The president continued that the Russian media often accuses Belarus of ‘turning’ to the West and of betraying the interests of the Russians and the union state.

‘We are located in the centre of Europe and cannot but develop ties with the West.

‘We should hold a normal dialogue and this is beneficial for Russia, too,’ the Belarusian head of state said.

Belarus’s foreign trade with the Russian Federation accounts for about 45 per cent and trade with the EU countries also accounts for some 45 per cent, Lukashenka said.

He stressed: ‘We have never let Russia down even in small things.’

Lukashenka said that there were certain misunderstandings between Belarus and Russia at the level of the two countries’ leadership and that crisis phenomena were noted in relations between the states.

‘But this does not mean that we have bad relations at the level of regions and people,’ the president stressed.

He said Belarus is ready to boost trade and economic cooperation with Siberian regions.

Earlier in the day Belarus had demonstrated its economic independence of Moscow by signing an agreement on trade and economic cooperation with the government of the People’s Republic of Bangladesh.

The document was signed by a deputy foreign minister, Viktar Haysyonak, and the extraordinary and plenipotentiary ambassador of the People’s Republic of Bangladesh to the Russian Federation and the Republic of Belarus, Amir Hossain Sikder.

Meanwhile, from Znamensk in the Astrakhan Region the Russian First Deputy Prime Minister Sergey Ivanov has announced that Russia has successfully tested on Tuesday 29 May the latest strategic missile and the latest operational and tactical cruise missile, which are capable of breaching any existing as well as prospective missile defence system.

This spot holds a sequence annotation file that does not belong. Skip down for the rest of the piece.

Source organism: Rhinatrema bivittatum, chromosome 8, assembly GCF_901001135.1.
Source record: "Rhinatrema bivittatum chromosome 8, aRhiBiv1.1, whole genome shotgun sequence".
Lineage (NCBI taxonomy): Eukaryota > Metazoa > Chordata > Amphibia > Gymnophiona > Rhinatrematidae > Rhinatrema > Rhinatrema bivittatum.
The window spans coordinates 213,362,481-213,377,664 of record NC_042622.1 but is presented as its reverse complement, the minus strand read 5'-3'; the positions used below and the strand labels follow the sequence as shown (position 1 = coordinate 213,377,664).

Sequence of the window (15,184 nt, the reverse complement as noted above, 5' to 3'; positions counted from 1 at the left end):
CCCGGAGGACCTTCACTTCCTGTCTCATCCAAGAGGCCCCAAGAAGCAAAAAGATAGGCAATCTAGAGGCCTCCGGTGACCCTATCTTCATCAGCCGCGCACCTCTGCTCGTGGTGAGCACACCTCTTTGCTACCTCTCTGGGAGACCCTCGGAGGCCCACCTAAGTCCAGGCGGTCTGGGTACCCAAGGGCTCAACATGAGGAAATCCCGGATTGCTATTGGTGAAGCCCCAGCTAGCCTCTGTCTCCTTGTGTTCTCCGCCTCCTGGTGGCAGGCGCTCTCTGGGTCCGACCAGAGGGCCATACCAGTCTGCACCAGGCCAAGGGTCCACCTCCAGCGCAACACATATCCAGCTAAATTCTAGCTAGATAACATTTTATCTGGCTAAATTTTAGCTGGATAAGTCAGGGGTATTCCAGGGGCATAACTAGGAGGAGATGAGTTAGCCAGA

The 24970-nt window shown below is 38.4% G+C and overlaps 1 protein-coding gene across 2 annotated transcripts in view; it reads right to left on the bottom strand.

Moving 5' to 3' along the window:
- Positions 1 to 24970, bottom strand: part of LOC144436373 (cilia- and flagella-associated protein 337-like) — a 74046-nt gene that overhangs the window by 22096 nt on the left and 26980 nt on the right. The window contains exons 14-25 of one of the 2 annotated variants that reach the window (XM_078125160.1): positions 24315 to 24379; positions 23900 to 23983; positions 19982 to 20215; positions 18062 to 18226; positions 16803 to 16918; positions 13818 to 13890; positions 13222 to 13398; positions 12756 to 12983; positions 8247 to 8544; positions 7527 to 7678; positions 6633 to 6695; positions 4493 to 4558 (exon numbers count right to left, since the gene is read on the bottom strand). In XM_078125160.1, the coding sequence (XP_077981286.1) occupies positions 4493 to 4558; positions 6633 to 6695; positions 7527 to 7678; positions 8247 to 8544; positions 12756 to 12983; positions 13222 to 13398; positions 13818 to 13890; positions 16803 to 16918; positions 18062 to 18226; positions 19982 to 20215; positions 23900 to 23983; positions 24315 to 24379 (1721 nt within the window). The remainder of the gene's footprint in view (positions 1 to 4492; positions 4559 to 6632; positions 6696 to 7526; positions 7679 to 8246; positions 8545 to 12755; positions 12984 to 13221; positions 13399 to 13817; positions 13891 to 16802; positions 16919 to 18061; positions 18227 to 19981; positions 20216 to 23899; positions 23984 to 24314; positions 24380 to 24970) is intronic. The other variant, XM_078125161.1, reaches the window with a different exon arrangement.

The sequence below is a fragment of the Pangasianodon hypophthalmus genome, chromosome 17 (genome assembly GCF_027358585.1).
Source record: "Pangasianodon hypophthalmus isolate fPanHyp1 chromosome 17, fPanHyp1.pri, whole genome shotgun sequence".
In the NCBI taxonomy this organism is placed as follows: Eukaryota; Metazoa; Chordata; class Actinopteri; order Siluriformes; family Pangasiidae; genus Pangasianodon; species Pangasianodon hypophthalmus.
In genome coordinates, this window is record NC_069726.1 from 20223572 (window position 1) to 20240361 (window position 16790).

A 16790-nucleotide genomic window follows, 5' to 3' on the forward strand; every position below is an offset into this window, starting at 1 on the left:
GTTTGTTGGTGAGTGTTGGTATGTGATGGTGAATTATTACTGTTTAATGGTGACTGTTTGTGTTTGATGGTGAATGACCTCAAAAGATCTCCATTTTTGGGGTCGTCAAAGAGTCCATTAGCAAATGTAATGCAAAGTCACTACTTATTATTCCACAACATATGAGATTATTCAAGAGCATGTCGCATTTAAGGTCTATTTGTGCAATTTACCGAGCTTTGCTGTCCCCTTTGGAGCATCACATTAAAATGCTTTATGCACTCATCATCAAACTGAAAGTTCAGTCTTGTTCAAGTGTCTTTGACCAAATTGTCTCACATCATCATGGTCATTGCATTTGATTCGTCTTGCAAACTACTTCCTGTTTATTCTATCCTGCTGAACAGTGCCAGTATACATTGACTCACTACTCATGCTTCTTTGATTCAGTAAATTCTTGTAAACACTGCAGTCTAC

‘These systems are capable of breaching all existing and prospective antimissile defence systems. Therefore, from the point of view of defence and security, Russians can be relaxed about the future of the country,’ Ivanov told journalists in Znamensk today.

He said that several hours ago a strategic intercontinental ballistic missile equipped with a multiple rather than a single warhead was launched at the Plesetsk cosmodrome from a strategic Topol-M ground mobile system.

According to Ivanov, the test was successful, and visual and technical means of verification at the Kura test range in Kamchatka registered the arrival of all parts of the warhead.

Sergey Ivanov also said that ‘first preliminary tests of a high-precision long-range cruise missile’ for the Iskander-M operational and tactical missile system were carried out at the Kapustin Yar test range in Astrakhan Region on Tuesday.

‘I am very pleased to say that these first preliminary tests were completed successfully,’ Ivanov said.

‘We have thus acquired both a new operational and tactical system and a new strategic system,’ he stressed.

He noted that cruise missiles for the Iskander-M system would be put in serial production in 2009. ‘In the next year and a half, we should complete not only preliminary but also state flight tests and, starting from 2009, the missiles will be put on the systems,’ he said.

He added that the missiles for the Iskander-M system could travel on high-angle, ballistic as well as low-angle trajectories.

Answering a question about the export potential of the Iskander-E system, Ivanov said: ‘There is some intelligence on that. However, the operating range of exportable systems is no more than 300 km, but what we produce for our own army is another matter’.

He added that ‘of late, the state has started paying a lot more attention to the development of the armed forces and their provision with modern weapons than in the recent past’.